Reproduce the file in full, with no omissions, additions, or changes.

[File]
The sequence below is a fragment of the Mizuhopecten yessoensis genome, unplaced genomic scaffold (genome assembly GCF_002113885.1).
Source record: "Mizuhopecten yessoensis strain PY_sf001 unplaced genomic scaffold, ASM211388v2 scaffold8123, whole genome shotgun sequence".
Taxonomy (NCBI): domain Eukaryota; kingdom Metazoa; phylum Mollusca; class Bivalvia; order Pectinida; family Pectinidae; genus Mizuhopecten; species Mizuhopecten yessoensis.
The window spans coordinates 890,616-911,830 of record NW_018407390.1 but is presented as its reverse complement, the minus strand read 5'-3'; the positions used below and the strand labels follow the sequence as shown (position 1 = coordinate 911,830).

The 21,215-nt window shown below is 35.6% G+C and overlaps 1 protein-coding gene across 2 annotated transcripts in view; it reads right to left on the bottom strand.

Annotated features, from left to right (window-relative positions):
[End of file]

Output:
The sequence below is a fragment of the Mizuhopecten yessoensis genome, unplaced genomic scaffold (genome assembly GCF_002113885.1).
Source record: "Mizuhopecten yessoensis strain PY_sf001 unplaced genomic scaffold, ASM211388v2 scaffold8123, whole genome shotgun sequence".
Taxonomy (NCBI): domain Eukaryota; kingdom Metazoa; phylum Mollusca; class Bivalvia; order Pectinida; family Pectinidae; genus Mizuhopecten; species Mizuhopecten yessoensis.
The window spans coordinates 890,616-911,830 of record NW_018407390.1 but is presented as its reverse complement, the minus strand read 5'-3'; the positions used below and the strand labels follow the sequence as shown (position 1 = coordinate 911,830).

The 21,215-nt window shown below is 35.6% G+C and overlaps 1 protein-coding gene across 2 annotated transcripts in view; it reads right to left on the bottom strand.

Annotated features, from left to right (window-relative positions):